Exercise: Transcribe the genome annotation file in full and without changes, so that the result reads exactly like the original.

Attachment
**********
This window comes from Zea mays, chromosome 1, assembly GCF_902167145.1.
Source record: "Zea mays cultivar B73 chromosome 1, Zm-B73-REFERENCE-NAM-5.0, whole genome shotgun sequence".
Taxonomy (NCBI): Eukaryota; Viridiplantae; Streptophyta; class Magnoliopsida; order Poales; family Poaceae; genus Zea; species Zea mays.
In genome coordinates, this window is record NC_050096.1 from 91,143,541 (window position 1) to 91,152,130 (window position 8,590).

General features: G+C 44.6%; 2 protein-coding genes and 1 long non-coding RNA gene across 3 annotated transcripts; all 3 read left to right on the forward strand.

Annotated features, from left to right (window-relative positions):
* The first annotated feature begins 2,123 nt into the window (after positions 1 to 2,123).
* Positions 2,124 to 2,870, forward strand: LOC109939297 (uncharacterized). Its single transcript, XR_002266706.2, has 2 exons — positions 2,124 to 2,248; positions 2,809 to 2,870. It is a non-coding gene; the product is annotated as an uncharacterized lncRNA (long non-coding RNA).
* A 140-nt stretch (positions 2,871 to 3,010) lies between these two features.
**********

This window comes from Zea mays, chromosome 1, assembly GCF_902167145.1.
Source record: "Zea mays cultivar B73 chromosome 1, Zm-B73-REFERENCE-NAM-5.0, whole genome shotgun sequence".
Taxonomy (NCBI): Eukaryota; Viridiplantae; Streptophyta; class Magnoliopsida; order Poales; family Poaceae; genus Zea; species Zea mays.
In genome coordinates, this window is record NC_050096.1 from 91,143,541 (window position 1) to 91,152,130 (window position 8,590).

General features: G+C 44.6%; 2 protein-coding genes and 1 long non-coding RNA gene across 3 annotated transcripts; all 3 read left to right on the forward strand.

Annotated features, from left to right (window-relative positions):
* The first annotated feature begins 2,123 nt into the window (after positions 1 to 2,123).
* Positions 2,124 to 2,870, forward strand: LOC109939297 (uncharacterized). Its single transcript, XR_002266706.2, has 2 exons — positions 2,124 to 2,248; positions 2,809 to 2,870. It is a non-coding gene; the product is annotated as an uncharacterized lncRNA (long non-coding RNA).
* A 140-nt stretch (positions 2,871 to 3,010) lies between these two features.